Sharon Stone needs no introduction, and for the wrong reason. The actress, though talented and revered, is perhaps most celebrated for a short, controversial moment in the entire history of cinema that's forever etched in many people's — mostly men — brains.
That's of course referring to a scene in Basic Instinct where Stone's character, Catherine Tramell, crosses her legs ever so revealingly that her genitalia is almost, but never actually, seen.
Stone recently sat down for an interview with the CBS Sunday Morning show where she said she's seen Hollywood's darkest sides. Asked if she'd ever faced sexual harassment in Hollywood during her stint as an actress, she just laughed. Literally, she guffawed for a few harrowing seconds before giving a proper follow-up answer.
"I've been in this business for 40 years," Stone told the interviewer. "Can you imagine the business I stepped into 40 years ago? Looking I look? From Nowhere, Pennsylvania — I didn't come here with any protection."
"I've seen it all," Stone said. Frankly, nothing else needs to be said after she delivers that line. One can only imagine the horrors and tumult Stone had faced during her career, especially at a time when Hollywood treated women like commodities — and that reputation has persisted and continues to persist presently.
Stone, who stepped away from the limelight in 2001 after a brain hemorrhage that nearly killed her, attended the 2018 Golden Globes red carpet last week wearing black, in support of the Time's Up movement for sexual assault survivors.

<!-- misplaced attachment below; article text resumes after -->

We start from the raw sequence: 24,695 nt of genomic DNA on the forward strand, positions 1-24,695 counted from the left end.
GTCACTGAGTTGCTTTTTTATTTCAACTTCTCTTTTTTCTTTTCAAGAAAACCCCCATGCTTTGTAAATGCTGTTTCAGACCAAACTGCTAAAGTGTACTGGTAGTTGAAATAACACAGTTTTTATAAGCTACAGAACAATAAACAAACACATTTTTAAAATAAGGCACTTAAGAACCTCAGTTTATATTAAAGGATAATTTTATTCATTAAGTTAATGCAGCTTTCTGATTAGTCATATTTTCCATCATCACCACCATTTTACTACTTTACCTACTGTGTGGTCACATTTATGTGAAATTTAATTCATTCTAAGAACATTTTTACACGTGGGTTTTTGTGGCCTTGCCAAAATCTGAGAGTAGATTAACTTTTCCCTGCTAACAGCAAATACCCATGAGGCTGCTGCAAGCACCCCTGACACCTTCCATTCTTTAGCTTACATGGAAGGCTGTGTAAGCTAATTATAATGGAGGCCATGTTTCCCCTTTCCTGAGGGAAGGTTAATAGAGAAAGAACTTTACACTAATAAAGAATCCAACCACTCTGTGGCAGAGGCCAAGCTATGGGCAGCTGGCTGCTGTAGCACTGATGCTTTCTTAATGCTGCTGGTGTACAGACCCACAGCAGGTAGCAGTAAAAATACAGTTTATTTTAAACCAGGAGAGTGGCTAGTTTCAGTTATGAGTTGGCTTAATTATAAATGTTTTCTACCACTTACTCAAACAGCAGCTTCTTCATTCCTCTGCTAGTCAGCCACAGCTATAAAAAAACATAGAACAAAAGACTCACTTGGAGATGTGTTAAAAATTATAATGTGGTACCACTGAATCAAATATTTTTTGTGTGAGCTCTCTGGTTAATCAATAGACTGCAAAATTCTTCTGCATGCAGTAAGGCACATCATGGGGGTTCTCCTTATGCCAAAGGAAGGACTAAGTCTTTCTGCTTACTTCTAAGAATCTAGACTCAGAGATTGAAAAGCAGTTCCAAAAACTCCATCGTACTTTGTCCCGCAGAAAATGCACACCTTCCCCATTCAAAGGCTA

"We're starting to acknowledge our own gifts as women and not think that we have to behave as men in order to be empowered or powerful or valuable," Stone said, in reference to the movement.
You can watch the entire interview below, which also touches on single motherhood, in addition to her stroke and how that affected her acting career. Stone also most recently starred in Mosaic, an interactive murder-mystery series directed by Steven Soderbergh, which is being turned into an HBO miniseries. In it, she plays a popular children's book author who goes missing, and all the men involved in her life become suspects. According to stone, it's a story that bears a provoking and timely attitude toward relationships.
Thoughts about Stone's comments on sexual assault? Do you feel as though Hollywood's reckoning will lead to more women speaking out about their experiences with sexual assault? As always, feel free to sound off in the comments section below!